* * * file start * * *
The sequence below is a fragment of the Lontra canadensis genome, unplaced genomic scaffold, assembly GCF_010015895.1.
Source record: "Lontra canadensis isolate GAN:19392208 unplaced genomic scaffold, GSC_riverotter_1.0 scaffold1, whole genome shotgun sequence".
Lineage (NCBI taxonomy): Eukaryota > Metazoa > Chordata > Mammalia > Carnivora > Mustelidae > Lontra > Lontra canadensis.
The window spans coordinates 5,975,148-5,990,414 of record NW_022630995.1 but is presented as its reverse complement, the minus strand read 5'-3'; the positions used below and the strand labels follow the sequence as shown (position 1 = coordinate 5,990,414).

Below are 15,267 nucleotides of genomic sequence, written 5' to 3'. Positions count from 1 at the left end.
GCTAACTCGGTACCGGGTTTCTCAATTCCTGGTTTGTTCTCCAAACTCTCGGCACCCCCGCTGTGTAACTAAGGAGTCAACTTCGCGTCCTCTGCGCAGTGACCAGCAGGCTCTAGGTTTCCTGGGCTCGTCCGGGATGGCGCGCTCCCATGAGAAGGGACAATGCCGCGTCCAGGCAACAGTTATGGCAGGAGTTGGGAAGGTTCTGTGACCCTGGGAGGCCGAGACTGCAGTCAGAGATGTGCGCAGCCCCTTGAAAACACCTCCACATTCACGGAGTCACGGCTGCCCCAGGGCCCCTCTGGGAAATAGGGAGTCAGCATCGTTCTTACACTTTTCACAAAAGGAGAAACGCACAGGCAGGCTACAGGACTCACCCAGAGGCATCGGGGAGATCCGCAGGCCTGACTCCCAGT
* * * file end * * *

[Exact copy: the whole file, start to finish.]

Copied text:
The sequence below is a fragment of the Lontra canadensis genome, unplaced genomic scaffold, assembly GCF_010015895.1.
Source record: "Lontra canadensis isolate GAN:19392208 unplaced genomic scaffold, GSC_riverotter_1.0 scaffold1, whole genome shotgun sequence".
Lineage (NCBI taxonomy): Eukaryota > Metazoa > Chordata > Mammalia > Carnivora > Mustelidae > Lontra > Lontra canadensis.
The window spans coordinates 5,975,148-5,990,414 of record NW_022630995.1 but is presented as its reverse complement, the minus strand read 5'-3'; the positions used below and the strand labels follow the sequence as shown (position 1 = coordinate 5,990,414).

Below are 15,267 nucleotides of genomic sequence, written 5' to 3'. Positions count from 1 at the left end.
GCTAACTCGGTACCGGGTTTCTCAATTCCTGGTTTGTTCTCCAAACTCTCGGCACCCCCGCTGTGTAACTAAGGAGTCAACTTCGCGTCCTCTGCGCAGTGACCAGCAGGCTCTAGGTTTCCTGGGCTCGTCCGGGATGGCGCGCTCCCATGAGAAGGGACAATGCCGCGTCCAGGCAACAGTTATGGCAGGAGTTGGGAAGGTTCTGTGACCCTGGGAGGCCGAGACTGCAGTCAGAGATGTGCGCAGCCCCTTGAAAACACCTCCACATTCACGGAGTCACGGCTGCCCCAGGGCCCCTCTGGGAAATAGGGAGTCAGCATCGTTCTTACACTTTTCACAAAAGGAGAAACGCACAGGCAGGCTACAGGACTCACCCAGAGGCATCGGGGAGATCCGCAGGCCTGACTCCCAGT